Every year at the Renfrew Armories the local commodity groups put on an event called Farm Comes to Town. During the day groups of school kids come and "learn". I think they were grade 5s. My niece came last year when she was 11 -so what grade is that :) . Back in "the day" when this started (some 18 years ago) Colin says the schools spent a week learning about agriculture and the kids actually came interested and armed with intelligent questions. Boy, you sure can see the difference in schools these days when at an event like this one. Most schools seem to just treat this as a field trip/day off for the teacher. The kids had no questions and most of the time weren't even listening. I also wish they would break the groups up evenly, not have groups of all girls/boys. They seem to behave better in mixed groups. The schools from Arnprior were a joy to speak with. They came, listened and asked good questions -they actually listened for the answers since they had to fill them in.
It was our turn to supply the pigs on display. We brought a sow and litter and a market sized hog. Here are the piglets, they are all piled up trying to keep warm under the heat lamp. It was very cold in the Armories (for us and especially the little ones). The piglets like it about 92F. They are 3 weeks old and about 15 lbs. They love being all piled up. The market hog (no picture) is 6 months old and 250 lbs. He headed out the door on Wednesday on his way to Mapleleaf :)
In the evenings, the event is free to the public. We came back (gluttons for punishment I guess). I was hoping some of my home school/knit night friends would make it out, but no luck. Grandma came by and brought Ella. She doesn't like Daddy's pigs very much, they are much too loud for her sensitive ears. We headed around to see the other producers.
This is a beef cow and calf. I'll have to check with Colin, but they look like the type his Dad had before getting out of them (during BSE crisis). I kind of miss them, it was nice to look out the kitchen window and see the calves running around foolishly. I don't miss Colin going out at night (in the dark) for the final evening check or him nearly getting killed during calving. It's also a couple less hazards to Ella (the animals themselves and the electric fence). It also means that we now have enough land to grow enough corn to feed the pigs for a year (now that acres aren't 'wasted' on pasture).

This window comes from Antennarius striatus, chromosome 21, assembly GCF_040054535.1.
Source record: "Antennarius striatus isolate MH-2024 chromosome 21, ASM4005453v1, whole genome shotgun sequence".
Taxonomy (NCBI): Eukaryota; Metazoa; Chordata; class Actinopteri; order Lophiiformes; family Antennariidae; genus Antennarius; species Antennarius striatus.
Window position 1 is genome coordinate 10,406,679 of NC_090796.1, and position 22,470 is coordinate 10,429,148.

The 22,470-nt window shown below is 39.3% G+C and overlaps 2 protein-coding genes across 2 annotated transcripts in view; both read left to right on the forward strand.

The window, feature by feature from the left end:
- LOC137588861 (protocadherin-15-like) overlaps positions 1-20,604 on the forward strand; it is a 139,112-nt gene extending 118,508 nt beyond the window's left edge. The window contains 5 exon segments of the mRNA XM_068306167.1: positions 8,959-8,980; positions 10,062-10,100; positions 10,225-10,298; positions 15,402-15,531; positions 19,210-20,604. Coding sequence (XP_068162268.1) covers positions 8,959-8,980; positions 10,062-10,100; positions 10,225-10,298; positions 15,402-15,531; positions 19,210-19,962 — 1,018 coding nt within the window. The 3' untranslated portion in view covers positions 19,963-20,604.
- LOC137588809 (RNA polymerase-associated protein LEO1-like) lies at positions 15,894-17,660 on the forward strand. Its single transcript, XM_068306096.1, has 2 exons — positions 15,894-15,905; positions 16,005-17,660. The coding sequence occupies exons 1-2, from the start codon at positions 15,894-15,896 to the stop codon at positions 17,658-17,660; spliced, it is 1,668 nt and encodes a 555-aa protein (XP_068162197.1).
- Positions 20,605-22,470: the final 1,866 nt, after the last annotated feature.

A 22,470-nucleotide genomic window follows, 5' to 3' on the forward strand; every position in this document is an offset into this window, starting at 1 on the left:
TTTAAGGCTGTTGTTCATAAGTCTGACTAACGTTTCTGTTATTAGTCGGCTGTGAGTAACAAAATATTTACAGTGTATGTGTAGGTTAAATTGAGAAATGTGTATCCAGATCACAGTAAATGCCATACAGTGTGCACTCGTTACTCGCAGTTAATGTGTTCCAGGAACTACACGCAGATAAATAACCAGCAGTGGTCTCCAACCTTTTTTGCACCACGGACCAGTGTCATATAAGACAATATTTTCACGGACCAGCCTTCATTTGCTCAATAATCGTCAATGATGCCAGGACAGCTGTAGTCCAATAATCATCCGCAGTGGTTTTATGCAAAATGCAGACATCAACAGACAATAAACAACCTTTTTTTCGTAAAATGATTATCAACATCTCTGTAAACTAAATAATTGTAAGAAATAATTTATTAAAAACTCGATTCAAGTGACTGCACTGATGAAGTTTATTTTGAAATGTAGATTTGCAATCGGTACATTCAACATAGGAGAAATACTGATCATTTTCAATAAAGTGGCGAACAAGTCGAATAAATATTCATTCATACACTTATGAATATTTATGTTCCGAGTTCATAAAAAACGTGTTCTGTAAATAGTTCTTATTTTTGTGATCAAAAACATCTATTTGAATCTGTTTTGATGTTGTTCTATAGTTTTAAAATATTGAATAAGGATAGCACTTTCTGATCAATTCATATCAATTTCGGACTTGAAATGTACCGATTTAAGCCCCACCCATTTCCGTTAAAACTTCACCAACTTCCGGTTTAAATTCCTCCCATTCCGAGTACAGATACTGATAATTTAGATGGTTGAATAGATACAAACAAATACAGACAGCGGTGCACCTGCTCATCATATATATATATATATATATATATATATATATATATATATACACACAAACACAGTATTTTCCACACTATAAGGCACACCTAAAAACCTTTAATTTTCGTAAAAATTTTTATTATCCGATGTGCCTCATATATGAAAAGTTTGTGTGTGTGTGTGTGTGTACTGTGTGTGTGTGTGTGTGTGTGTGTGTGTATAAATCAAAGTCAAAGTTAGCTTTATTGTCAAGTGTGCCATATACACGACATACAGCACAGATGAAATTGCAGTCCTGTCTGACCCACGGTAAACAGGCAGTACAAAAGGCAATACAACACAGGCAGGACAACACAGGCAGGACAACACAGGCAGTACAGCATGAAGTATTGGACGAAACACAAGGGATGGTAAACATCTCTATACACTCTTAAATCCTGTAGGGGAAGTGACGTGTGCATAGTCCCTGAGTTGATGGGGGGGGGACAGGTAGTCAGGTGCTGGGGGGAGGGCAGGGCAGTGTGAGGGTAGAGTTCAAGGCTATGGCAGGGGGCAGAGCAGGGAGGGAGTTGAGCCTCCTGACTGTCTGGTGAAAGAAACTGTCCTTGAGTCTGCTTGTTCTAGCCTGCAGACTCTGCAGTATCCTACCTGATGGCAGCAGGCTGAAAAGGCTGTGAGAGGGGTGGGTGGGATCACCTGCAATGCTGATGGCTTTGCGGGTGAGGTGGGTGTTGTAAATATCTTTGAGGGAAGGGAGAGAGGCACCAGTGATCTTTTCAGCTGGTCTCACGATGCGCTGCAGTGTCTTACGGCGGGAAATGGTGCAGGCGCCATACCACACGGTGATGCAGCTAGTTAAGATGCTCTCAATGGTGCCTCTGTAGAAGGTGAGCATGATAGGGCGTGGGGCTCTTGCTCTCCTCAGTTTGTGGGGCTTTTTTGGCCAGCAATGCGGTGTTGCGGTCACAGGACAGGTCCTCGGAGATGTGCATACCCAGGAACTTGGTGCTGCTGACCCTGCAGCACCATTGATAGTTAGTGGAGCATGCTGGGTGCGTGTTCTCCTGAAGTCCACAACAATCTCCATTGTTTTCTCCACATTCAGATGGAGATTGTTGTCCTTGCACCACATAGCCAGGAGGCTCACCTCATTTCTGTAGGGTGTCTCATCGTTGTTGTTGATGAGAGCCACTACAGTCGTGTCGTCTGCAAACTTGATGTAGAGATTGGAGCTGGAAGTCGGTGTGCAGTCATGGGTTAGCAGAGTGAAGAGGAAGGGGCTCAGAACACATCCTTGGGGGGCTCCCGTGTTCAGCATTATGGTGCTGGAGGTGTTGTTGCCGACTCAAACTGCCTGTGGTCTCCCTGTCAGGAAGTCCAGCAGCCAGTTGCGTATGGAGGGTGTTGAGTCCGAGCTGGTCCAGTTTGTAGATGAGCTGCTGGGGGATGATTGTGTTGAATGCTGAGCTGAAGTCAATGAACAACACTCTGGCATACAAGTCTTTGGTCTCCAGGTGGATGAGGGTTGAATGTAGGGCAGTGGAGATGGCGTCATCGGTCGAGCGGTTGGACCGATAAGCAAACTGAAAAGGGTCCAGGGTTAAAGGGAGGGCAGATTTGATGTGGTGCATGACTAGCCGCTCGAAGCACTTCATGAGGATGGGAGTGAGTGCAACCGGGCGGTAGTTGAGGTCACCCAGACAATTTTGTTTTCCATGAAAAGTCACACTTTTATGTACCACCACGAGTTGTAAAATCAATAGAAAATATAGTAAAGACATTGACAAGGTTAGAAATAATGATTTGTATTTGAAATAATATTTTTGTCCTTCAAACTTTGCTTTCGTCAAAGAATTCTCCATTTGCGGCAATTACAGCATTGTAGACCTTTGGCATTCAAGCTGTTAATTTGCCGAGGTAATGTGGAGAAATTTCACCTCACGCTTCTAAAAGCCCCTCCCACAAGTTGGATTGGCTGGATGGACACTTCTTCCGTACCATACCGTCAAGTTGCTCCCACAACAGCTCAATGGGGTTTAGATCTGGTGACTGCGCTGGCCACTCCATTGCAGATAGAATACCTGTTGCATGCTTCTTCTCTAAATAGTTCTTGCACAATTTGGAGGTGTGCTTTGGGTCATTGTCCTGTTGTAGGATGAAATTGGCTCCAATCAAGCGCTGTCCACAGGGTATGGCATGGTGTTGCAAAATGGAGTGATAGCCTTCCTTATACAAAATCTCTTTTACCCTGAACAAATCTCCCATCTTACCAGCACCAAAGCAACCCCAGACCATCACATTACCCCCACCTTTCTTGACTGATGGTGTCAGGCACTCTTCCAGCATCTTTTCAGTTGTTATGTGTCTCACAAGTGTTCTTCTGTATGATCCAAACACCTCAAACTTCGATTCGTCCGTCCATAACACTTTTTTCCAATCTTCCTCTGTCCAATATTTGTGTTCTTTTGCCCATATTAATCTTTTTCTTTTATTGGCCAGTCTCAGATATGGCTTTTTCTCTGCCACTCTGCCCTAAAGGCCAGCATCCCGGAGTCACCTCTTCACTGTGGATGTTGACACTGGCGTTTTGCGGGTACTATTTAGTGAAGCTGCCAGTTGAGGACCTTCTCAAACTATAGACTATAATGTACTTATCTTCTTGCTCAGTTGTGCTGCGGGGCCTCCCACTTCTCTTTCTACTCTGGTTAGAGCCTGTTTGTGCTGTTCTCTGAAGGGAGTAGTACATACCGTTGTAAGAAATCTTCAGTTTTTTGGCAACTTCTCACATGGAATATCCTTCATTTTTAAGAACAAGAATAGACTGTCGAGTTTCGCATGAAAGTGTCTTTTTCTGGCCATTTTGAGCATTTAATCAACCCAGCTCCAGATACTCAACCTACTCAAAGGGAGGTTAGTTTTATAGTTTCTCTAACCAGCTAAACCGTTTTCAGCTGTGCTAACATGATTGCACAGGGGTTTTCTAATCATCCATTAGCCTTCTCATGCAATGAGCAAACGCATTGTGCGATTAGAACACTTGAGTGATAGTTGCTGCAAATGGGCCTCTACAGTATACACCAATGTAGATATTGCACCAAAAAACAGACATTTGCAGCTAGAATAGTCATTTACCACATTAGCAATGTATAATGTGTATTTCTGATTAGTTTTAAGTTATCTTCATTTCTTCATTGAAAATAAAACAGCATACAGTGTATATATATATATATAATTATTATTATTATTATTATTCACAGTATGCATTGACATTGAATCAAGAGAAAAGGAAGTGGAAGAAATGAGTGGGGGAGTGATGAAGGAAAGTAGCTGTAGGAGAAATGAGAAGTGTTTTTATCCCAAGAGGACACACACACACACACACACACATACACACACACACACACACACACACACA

Here's some of the sheep/lambs. Ella quite liked them, but wouldn't stand still either :)
As much as I enjoyed reading "Charlotte's Web" as a child and in school, I wish teachers would explain that it's a historical novel and not a current representation of farming today. The most frequent question we got all day was "do you kill the runts?". We don't have runts (except the odd one but the exception proves the rule). You only get runts when the sow isn't feed a proper diet while pregnant. If she's missing nutrients from somewhere, you get runts. The time period that "Charlotte's Web" is set was a time when pigs were outside and ate whatever they could find (shudder) and were fed 'slops' from the table and kitchen. Today, conventional pork producers feed a carefully formulated ration that meets the pigs dietary needs, depending on their stage of life.
The hardest question to answer was "how old do the pigs live?". Answer, 'which ones'. Market animals are about 6 months old when the hit the weight wanted by the packing plants. Sows are about 4 years, depending on their production. Colin's Mom made a pet of a pig once and it lived to be 11 years.